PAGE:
ORADEA, Romania (JTA) -- Yitzhak Szyf remembers being a little "freaked out" when he arrived in Oradea, a city in the western Romanian region of Transylvania.
As his Russian-made jet touched down at the tiny regional airport outside this city of 210,000, Szyf was greeted by the president of the local Jewish community and taken to the bleak, communist-era apartment block that would be his home for the next few weeks.
On that December night, the sound of stray dogs outside his window kept him awake.
A fourth-year rabbinical student at Yeshiva University in New York, Szyf, 25, was on a reconnaissance mission. Representatives of the American Jewish Joint Distribution Committee had appealed to Y.U. to supply a rabbinic intern, and Szyf was dispatched on a brief visit to determine if he could handle a longer stay.
"My first thought was, 'Whoops. What am I doing here?' " Szyf recalled recently. "It seemed like the end of the world out there."
That impression changed the next morning when Szyf met one of the community’s young leaders, who was fluent in English and, like the rest of the community, thrilled to welcome the new "rabbi." Their excitement was contagious, and Szyf ultimately committed to a six-month stint.
Oradea once was home to a thriving community of 33,000 Jews, more than 90 percent of whom perished in the Holocaust. The tiny remnant that returned after the war was gradually whittled down by the communists.
Today the community numbers 700 and is largely defined by a small cadre of older members, many in their 90s, and an increasingly energetic youth contingent. Friction between the generations is a persistent theme of Jewish life in Oradea.
In Szyf, the young guard saw in Szyf an ally in their struggle to persuade the older leadership to loosen its grip on the community’s religious life. The elders, meanwhile, hoped that with Szyf’s religious training, traditional Judaism in Oradea might not cease with their passing -- though their initial reaction to the young, beardless Szyf was skepticism.
"At first the old members were very disappointed when they saw me," Szyf said. "I did not look like the traditional rabbi that they were used to and seemed too young for the job. It took a while to gain their respect."
Szyf also gained the respect of the younger generation by orchestrating a number of small but symbolic victories in their quest to make the community more welcoming -- a vital precondition for growth in a population where Jewish education is severely lacking.
When Szyf arrived the synagogue lacked a mechitza, the divider between men and women mandated by Orthodox practice. That meant women had to wait outside in the cold during the service. Szyf wanted to install a mechitza, but the elders balked.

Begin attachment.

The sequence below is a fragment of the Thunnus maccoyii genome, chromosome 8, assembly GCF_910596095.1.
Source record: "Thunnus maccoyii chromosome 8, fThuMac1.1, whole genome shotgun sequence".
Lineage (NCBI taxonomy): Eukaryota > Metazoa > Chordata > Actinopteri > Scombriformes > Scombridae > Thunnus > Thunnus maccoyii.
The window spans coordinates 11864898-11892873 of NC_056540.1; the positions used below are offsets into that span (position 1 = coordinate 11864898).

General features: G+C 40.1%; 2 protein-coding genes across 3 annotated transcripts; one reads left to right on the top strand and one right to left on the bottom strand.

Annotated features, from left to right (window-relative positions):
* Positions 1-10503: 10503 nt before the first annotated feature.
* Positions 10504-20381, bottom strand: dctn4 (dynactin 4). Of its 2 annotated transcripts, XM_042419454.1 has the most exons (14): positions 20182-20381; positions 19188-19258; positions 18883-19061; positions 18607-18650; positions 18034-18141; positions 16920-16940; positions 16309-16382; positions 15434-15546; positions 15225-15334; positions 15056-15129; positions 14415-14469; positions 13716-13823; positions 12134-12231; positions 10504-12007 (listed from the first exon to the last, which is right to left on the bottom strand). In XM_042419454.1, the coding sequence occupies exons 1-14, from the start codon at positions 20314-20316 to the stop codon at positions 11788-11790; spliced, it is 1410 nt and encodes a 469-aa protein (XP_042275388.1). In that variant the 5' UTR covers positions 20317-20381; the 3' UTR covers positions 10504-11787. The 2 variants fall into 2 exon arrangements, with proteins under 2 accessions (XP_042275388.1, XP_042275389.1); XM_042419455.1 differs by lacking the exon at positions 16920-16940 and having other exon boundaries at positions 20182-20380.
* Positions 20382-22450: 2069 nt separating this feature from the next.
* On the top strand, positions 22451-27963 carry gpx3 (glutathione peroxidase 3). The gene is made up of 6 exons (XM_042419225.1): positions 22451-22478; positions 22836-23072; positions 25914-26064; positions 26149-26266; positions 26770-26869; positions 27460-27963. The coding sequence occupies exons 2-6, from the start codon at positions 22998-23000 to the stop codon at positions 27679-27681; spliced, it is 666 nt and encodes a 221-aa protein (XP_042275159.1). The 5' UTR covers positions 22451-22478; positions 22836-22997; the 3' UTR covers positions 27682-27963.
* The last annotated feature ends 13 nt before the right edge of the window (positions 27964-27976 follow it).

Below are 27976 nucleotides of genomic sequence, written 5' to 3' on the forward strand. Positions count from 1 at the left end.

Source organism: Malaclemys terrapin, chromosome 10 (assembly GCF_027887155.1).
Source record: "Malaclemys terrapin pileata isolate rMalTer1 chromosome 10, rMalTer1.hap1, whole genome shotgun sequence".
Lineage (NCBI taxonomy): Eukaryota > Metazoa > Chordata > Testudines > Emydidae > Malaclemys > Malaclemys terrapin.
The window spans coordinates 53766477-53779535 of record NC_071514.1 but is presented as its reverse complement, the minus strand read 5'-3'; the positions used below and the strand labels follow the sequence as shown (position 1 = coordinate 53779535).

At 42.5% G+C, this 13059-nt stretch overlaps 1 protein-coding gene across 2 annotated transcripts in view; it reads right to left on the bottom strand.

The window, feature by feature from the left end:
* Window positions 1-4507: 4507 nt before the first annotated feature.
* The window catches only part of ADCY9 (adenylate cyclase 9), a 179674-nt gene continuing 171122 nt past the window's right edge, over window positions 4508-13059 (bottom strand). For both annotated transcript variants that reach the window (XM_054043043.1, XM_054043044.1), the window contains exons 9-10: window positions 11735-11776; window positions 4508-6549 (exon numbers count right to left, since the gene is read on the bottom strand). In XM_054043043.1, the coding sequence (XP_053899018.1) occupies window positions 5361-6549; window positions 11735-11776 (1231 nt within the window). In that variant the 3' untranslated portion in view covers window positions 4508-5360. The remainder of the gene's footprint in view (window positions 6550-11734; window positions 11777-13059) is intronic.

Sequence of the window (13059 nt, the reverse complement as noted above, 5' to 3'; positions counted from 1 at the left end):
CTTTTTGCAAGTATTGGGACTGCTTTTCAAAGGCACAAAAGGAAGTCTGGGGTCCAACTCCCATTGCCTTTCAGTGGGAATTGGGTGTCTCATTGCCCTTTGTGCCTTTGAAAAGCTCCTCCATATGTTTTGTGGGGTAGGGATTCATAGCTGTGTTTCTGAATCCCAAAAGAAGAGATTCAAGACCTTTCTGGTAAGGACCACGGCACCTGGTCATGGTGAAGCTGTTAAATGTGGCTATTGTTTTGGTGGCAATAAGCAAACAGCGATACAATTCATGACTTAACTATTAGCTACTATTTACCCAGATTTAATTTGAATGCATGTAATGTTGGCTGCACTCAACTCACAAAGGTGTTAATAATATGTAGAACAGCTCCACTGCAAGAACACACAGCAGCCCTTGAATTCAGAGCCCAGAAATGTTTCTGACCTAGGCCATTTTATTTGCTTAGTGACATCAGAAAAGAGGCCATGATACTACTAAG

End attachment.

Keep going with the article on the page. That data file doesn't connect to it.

Ultimately the matter was decided by the country’s chief rabbi in Bucharest, who ruled that a mechitza was permissible.
Szyf also introduced more singing to the service, previously led by an older gentleman who spoke the prayers in a thick Yiddish accent. On Friday nights Szyf delivers a brief sermon in English, which is translated into Romanian.
Cristian Ezri, the community’s youth leader, calls Szyf a "mini-Messiah" for prevailing upon the elders to be more open to change.
Szyf's innovations help address the core complaint voiced by the young -- that the service is incomprehensible and the elders won't consider ways to make it more relevant and meaningful.
"That’s only half the truth," said Mihail Freundlich, 85, the community’s longtime Talmud Torah teacher. "We don’t know what was first, the egg or the chicken. They’re not interested because they don’t understand, or they don’t understand because they don’t know. This is changing the cause and the effect."
While Szyf helps referee the simmering generational dispute – he is the only "rabbi" in Romania outside Bucharest – he also is aiming to develop skills necessary for his future career serving as the community’s rabbi, teacher, halachic decisor, kashrut supervisor, youth leader and cantor.
Yeshiva University has spent thousands of dollars to provide him with a unique version of the internship it requires of its rabbinic students.
"This really celebrates our agenda," said Rabbi Kenneth Brander, dean of Y.U.’s Center for the Jewish Future, which is aimed at harnessing the university’s resources for the benefit of the wider community. Among its goals are training Jewish leaders and infusing students with a sense of Jewish peoplehood.
But while Szyf's short stay is deemed a useful enrichment experience by his rabbinic overseers in New York, for Oradea’s Jews it may mean the difference between survival and extinction. Over Passover, Szyf returned to New York for a brief visit with an eye toward helping recruit his replacement.
Before he left Romania, Szyf presided over a Passover seder for about 120 people in Oradea’s kosher canteen. At its conclusion he had guests mimic animal noises as they appeared in the verses of "Had Gadya," the seder's closing melody.
As the sounds of cows and dogs filled the room, a table of university students were in hysterics, their cheeks flushed from laughter and the required four cups of wine.
"Before he came," said psychology student Kati Eszter, 23, "we didn’t even know this song exists."
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